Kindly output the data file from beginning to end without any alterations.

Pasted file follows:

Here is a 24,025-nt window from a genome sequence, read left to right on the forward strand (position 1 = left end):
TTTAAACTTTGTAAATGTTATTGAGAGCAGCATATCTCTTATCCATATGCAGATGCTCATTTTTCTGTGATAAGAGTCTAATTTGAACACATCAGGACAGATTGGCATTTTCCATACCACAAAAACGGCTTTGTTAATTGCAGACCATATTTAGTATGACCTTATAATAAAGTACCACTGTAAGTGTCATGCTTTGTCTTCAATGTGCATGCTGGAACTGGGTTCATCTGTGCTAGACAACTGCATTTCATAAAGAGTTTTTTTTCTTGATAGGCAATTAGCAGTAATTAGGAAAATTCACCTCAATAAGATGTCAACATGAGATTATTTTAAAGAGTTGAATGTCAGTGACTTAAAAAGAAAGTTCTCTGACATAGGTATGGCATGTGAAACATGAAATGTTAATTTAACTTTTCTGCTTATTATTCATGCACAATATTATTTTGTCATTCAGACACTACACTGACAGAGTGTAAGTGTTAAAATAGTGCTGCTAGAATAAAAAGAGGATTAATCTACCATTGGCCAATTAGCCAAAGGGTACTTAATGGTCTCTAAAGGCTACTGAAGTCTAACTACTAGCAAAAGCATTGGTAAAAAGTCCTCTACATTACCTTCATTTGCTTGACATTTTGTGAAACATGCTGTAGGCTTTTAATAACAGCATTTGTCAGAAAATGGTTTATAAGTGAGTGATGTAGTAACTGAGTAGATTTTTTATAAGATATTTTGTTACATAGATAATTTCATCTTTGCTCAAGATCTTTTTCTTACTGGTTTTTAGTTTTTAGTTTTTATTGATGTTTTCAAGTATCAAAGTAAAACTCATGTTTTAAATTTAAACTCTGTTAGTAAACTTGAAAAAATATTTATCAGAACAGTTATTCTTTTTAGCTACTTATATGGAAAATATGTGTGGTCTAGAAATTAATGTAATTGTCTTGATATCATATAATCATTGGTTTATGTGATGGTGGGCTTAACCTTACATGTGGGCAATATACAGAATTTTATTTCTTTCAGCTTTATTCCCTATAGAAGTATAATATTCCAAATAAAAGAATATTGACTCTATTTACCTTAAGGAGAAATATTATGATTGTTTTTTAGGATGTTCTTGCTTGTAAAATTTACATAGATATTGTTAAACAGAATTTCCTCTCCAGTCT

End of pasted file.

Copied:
Here is a 24,025-nt window from a genome sequence, read left to right on the forward strand (position 1 = left end):
TTTAAACTTTGTAAATGTTATTGAGAGCAGCATATCTCTTATCCATATGCAGATGCTCATTTTTCTGTGATAAGAGTCTAATTTGAACACATCAGGACAGATTGGCATTTTCCATACCACAAAAACGGCTTTGTTAATTGCAGACCATATTTAGTATGACCTTATAATAAAGTACCACTGTAAGTGTCATGCTTTGTCTTCAATGTGCATGCTGGAACTGGGTTCATCTGTGCTAGACAACTGCATTTCATAAAGAGTTTTTTTTCTTGATAGGCAATTAGCAGTAATTAGGAAAATTCACCTCAATAAGATGTCAACATGAGATTATTTTAAAGAGTTGAATGTCAGTGACTTAAAAAGAAAGTTCTCTGACATAGGTATGGCATGTGAAACATGAAATGTTAATTTAACTTTTCTGCTTATTATTCATGCACAATATTATTTTGTCATTCAGACACTACACTGACAGAGTGTAAGTGTTAAAATAGTGCTGCTAGAATAAAAAGAGGATTAATCTACCATTGGCCAATTAGCCAAAGGGTACTTAATGGTCTCTAAAGGCTACTGAAGTCTAACTACTAGCAAAAGCATTGGTAAAAAGTCCTCTACATTACCTTCATTTGCTTGACATTTTGTGAAACATGCTGTAGGCTTTTAATAACAGCATTTGTCAGAAAATGGTTTATAAGTGAGTGATGTAGTAACTGAGTAGATTTTTTATAAGATATTTTGTTACATAGATAATTTCATCTTTGCTCAAGATCTTTTTCTTACTGGTTTTTAGTTTTTAGTTTTTATTGATGTTTTCAAGTATCAAAGTAAAACTCATGTTTTAAATTTAAACTCTGTTAGTAAACTTGAAAAAATATTTATCAGAACAGTTATTCTTTTTAGCTACTTATATGGAAAATATGTGTGGTCTAGAAATTAATGTAATTGTCTTGATATCATATAATCATTGGTTTATGTGATGGTGGGCTTAACCTTACATGTGGGCAATATACAGAATTTTATTTCTTTCAGCTTTATTCCCTATAGAAGTATAATATTCCAAATAAAAGAATATTGACTCTATTTACCTTAAGGAGAAATATTATGATTGTTTTTTAGGATGTTCTTGCTTGTAAAATTTACATAGATATTGTTAAACAGAATTTCCTCTCCAGTCT